Category Archives: labor

Jobless Claims Are Down, but Tensions Remain in COVID Recovery

Jobless claims are at their lowest levels since the start of the pandemic; 310,000 people filed first-time claims last week, down roughly 95 percent from a peak of 6.1 million when the COVID shutdowns were at their worst.

The economic recovery is caught in a tug-of-war. On one side, COVID’s delta variant is slowing the recovery, as is the transformation of vaccines and masks into culture war issues. On the other side, economic fundamentals are in mostly good shape, aside from inflation. People are able to find work when they feel it is safe to, as shown in the all-time record 10.9 million job openings available right now. This back-and-forth tension will likely continue for as long as the delta variant or similarly harmful future COVID variants are widespread.

This week’s jobless claims were a swing to the good. The new school year has begun, and in most places, schools are back to in-person classes. This is freeing up a lot of parents who wanted to work, and felt safe doing so, but needed to stay home during last school year’s experiment in remote schooling.

Over the next several weeks, jobless claims may also decline as unemployment benefit extensions expire, prompting more people to reenter the workforce. Economists disagree over how large this effect will be, but no one seriously argues that unemployment benefit extensions have zero effect on people’s incentives to work or not. Whether this incentive effect will be strong enough to overcome delta variant fears remains to be seen.

As Congress follows up its trillion-dollar infrastructure plan with a $3.5 reconciliation bill and then a roughly $6 trillion budget, growth and employment could slow in the medium to long term as more resources get diverted to politicized spending projects, regulatory compliance, and paying off record levels of government debt.

Disappointing August Job Gains Tied to Covid Restrictions, Politics

This press release was originally posted at cei.org.

Competitive Enterprise Institute experts commented on today’s disappointing news about August job gains, urging policy makers to reject restrictions and politics and look for ways to lift barriers to economic recovery.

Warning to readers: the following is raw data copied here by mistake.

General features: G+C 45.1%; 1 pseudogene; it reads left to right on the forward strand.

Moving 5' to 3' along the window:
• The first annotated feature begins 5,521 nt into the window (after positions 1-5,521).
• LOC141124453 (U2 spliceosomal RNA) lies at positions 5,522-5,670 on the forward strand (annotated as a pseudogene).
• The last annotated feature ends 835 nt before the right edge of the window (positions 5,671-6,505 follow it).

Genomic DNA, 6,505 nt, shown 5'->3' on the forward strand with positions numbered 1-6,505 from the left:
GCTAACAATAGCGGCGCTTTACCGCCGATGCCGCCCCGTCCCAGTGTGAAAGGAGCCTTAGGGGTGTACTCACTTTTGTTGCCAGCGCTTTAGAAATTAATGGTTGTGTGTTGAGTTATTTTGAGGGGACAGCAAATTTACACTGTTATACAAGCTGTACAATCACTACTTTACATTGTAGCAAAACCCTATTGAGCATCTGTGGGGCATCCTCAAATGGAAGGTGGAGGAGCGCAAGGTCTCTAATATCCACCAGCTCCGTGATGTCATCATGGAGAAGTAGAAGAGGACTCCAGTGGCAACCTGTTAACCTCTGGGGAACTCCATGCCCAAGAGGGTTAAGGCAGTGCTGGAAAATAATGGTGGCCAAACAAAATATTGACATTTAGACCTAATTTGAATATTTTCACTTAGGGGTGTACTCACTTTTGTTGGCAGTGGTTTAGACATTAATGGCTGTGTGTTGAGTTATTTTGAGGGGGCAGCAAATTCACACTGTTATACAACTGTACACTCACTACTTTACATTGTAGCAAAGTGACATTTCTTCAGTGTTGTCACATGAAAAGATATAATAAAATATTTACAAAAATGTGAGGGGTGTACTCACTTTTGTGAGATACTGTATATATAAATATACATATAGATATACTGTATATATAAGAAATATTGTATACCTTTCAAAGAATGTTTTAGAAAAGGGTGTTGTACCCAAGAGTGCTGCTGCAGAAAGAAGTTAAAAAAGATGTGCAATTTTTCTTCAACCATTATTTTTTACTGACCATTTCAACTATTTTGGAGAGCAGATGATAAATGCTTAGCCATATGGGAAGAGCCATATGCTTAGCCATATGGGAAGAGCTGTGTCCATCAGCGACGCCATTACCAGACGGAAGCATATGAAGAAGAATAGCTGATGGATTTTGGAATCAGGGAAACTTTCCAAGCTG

Sean Higgins, CEI research fellow:

“Friday’s Labor Department report https://www.bls.gov/news.release/pdf/empsit.pdf that the nation gained only 235,000 jobs in August was well below the gains of the previous months and proof that re-instituting Covid-related restrictions has created a serious drag on the recovery. Prior to August, the economy had been growing by more than a half million jobs a month. The department’s report is a reminder that there is a stark cost to restrictions and officials must be mindful of broader consequences. The economy has been resilient so far, but that was partly because the end appeared to be in sight. New uncertainty is undermining that.

“The number of people who reported being unable to work for pandemic-related reasons was 5.6 million, an abrupt rise of 400,000 in a single month. The leisure and hospitality industry, usually the first to feel the effects of covid-related policies reported no gains in August due to a loss of 42,000 jobs in restaurants and bars wiping out all other gains. That’s a serious blow to people who have already endured a year and a half of difficult times.

Ryan Young, CEI senior fellow:

“Covid’s delta variant is showing up in economic statistics now, not just health statistics. Payrolls are still growing, on net, and will likely to continue to grow for the rest of the year. But that growth will be slower than it otherwise would be, in part because some people simply insist on turning vaccines and masks into political issues. Today’s tendency to turn everything into a culture war bears a lot of the blame for low vaccination rates. This in turn makes people more reluctant to travel, dine out, and attend events, which is where a lot of vulnerable jobs are being lost.

“There isn’t much policymakers can do about cultural attitudes, since mandates tend to backfire; but there is plenty they can do to roll back regulatory, licensing, and financial regulations that are blocking businesses from opening, staying afloat, or even expanding. Policymakers can also restore confidence by walking back unnecessary multi-trillion dollar spending projects that have more to do with politics than economic recovery.”

Jobless Claims Drop to Pre-Pandemic Level but Congress Spending Binge Threatens Recovery

This news release was originally posted at cei.org.